Sunday, November 26, 2006

Tis the season to be jolly...

Thursday night, Morley lights were switched on. I was surprised to be interviewed as part of the proceedings, although it was mainly to fill in due to the lateness of some Panto performers. Morley FM's Charlie Keith was Compere, referred to as "Charlie Chuckles from Chorley FM" by Guy from Real Radio!

Friday, we went to see Annie at the Grand. A good show, a bit of a "chick flick" judging by the audience make up, but not one to be talked about for months afterwards, unlike Saturday, when we saw "Little Britain Live" at Manchester Apollo. There were a lot of children there, somewhat inappropriate considering how rude it was.

Wednesday, November 15, 2006

A kick in the balls...

Our local MP Colin Challen must be alarmed to discover that Ed Balls, the current MP for Normanton, intends to become the next MP for Morley and Outwood, the new seat after forthcoming boundary Commission changes. (It was in the Morley observer & Advertiser today but it is also in the Telegraph Online.).

Now if I was Mr. Challen, I'd be feeling a little uncomfortable. Ed Balls is Gordon Brown's best buddy, whilst Colin Challen is regarded as a sad, anorak wearing, climate-change obsessive greenie fruitloop who drives a sewing machine. (At least, according to Jeremy Clarkson!)

Wednesday, November 08, 2006

A little bit of politics...

I once came across something called a leftist lexicon not too long ago that gave realistic definitions of big sounding processes & behaviours (the Private Eye does something similar called EUphemisms). The one that particularly stuck in my mind was something to the effect of Consultation: a method of ignoring people while simultaneously patronising them. This immediately sprang to mind when I read the front cover of the Morley obtiser. It seems that the world and his dog want to consult stakeholders about our leisure centre. It was built in a hurry just before the 1974 reorganisation (at thich point the Borough had to hand over everything to Leeds City Council) and popular opinion was that it was built on the cheap. I'd rather think that it was well constructed to a price but has been wantonly neglected in the intervening thirty years despite being extended and with a massive Gym investment. It gets patched up and redecorated but another euphemism for that is known as "turd polishing". The pool was closed for most of the summer holidays to repair the rather dilapidated false ceiling and once it re-opened it didn't look that much different (apart from the wayward metal strips no longer hanging on by friction and rust). It turns out that there are serious concerns about the consequences of draining the pool (involving structural failure, i.e. the side walls end up on the bottom of the pool) so most of the closure time involved a very elaborate scaffolding operation in-situ.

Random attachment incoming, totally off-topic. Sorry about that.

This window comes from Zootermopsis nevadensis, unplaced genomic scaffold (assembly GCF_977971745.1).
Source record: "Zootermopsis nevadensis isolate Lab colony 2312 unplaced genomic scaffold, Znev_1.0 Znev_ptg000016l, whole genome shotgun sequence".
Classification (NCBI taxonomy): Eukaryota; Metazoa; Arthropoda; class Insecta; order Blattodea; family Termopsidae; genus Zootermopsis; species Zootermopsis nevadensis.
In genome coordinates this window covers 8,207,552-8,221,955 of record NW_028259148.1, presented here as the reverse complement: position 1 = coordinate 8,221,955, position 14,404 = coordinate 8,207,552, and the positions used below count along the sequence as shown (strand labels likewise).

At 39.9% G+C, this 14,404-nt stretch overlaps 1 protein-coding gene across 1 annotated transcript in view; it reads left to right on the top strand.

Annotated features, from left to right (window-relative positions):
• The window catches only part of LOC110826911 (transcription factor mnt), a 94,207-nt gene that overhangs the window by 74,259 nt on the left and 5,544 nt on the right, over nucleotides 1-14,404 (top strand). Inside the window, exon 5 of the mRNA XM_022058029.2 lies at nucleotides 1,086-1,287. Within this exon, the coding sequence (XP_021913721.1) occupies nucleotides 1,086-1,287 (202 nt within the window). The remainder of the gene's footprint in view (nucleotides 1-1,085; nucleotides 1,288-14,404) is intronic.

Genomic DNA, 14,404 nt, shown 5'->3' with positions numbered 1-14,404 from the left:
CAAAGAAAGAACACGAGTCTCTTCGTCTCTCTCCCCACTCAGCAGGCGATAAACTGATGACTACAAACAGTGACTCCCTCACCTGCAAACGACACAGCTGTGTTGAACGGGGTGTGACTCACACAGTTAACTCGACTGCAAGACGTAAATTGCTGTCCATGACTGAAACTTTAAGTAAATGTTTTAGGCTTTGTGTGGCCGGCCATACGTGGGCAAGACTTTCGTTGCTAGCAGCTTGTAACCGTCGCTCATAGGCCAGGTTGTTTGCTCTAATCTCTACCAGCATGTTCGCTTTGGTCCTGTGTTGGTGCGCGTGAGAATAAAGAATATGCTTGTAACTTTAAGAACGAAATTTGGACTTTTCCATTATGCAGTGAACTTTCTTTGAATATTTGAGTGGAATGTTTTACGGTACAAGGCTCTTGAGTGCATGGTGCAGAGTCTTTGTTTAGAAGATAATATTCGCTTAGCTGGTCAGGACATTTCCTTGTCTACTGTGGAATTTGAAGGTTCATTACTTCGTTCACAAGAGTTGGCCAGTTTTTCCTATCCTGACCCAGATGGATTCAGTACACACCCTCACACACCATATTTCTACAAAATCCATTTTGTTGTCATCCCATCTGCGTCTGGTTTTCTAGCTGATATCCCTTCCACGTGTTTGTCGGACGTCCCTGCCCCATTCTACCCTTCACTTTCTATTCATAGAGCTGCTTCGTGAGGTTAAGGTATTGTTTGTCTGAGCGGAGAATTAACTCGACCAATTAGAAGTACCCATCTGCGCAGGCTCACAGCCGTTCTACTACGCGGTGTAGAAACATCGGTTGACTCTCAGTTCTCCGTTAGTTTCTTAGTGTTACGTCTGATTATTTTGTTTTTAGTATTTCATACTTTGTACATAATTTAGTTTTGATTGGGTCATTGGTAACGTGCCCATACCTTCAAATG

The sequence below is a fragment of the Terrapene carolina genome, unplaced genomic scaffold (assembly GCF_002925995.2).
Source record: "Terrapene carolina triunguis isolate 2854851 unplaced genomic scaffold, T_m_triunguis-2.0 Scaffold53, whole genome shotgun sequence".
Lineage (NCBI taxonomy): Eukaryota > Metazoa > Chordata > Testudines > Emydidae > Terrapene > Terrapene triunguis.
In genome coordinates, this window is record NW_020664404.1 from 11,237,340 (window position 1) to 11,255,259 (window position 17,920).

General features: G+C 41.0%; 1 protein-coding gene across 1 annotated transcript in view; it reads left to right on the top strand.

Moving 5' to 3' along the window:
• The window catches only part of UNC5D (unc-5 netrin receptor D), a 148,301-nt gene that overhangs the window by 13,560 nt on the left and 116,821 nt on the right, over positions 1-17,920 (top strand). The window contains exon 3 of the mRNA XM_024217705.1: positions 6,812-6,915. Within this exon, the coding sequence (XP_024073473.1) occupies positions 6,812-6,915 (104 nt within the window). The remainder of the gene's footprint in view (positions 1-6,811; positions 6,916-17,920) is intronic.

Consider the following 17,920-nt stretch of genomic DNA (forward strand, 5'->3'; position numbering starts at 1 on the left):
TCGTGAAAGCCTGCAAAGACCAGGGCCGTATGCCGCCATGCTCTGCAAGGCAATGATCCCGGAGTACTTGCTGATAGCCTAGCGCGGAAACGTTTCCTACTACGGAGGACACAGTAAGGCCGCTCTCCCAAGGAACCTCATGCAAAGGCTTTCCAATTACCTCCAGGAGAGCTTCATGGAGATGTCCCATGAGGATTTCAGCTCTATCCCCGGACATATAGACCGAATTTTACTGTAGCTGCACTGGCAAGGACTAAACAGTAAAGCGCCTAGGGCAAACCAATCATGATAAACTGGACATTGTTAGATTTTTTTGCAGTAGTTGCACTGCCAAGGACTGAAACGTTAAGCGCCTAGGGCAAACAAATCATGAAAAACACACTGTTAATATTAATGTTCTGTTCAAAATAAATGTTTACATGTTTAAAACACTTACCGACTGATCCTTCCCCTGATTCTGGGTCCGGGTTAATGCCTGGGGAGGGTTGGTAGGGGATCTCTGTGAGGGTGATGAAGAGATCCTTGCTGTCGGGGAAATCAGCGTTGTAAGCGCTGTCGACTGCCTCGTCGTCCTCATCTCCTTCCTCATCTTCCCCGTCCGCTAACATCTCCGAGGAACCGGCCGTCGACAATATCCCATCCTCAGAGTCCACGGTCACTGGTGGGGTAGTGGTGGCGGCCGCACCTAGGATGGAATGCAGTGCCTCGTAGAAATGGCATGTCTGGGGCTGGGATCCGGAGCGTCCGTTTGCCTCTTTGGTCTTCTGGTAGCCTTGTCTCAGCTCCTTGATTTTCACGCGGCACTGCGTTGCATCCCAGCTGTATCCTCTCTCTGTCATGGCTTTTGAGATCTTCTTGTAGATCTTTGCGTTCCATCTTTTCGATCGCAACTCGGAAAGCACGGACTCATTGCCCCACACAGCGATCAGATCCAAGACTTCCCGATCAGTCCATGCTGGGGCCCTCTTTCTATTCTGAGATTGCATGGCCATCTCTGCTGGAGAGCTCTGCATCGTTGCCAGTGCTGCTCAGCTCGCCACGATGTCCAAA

There is potentially PFI money available for a new centre but the building may be entirely rebuilt which would involve extended closure and the "stakeholders" are restless.

Local authorities appear to be particularly bad at running leisure centres and this is probably due to education and social services gobbling up most of the budget so the development plans are more focussed on all of the staff make-work endemic in the public sector rather than catering for what the users want. I don't like PFI deals. Not because I object to the private sector making an homnest buck, more so that it is like buying stuff on the never never with no scope to take the goods back if they aren't up to scratch. Yes sir, I know this Mobile Phone is expensive, but it is very desirable. don't worry about the money, just pay us £5 a week for the rest of your life...

Tuesday, November 07, 2006

The moon on a stick...

Driving home yesterday, I heard an interesting Vignette on Radio 4 about the strange business of the moon looking much bigger when near the horizon. It was on More or Less and can be heard again about 20 minutes in here (while it lasts). Whilst I listened to a range of theories (& no satisfactory conclusion) the moon hung large in the sky over Morley. Towards the end of the feature, the presenter suggested that we look at the moon upside down between our legs- and to explain that... (The host, Andrew Dilnot, warned us to take care if we tried it at home).

Later that evening, passers by would have been amused by the sight of a thin boy and a fat man looking at the moon by bending down and peering between our legs. Apart from making me slightly dizzy, the elusive big surprise passed me by, and David as well. A t'internet search brought up this which didn't tell me much and left me mostly none the wiser.

Maybe the morley Moon is less subject to misleading perception by us down to earth Yorkshire folk, where we call a spade anything but an earth inverting horticultural implement.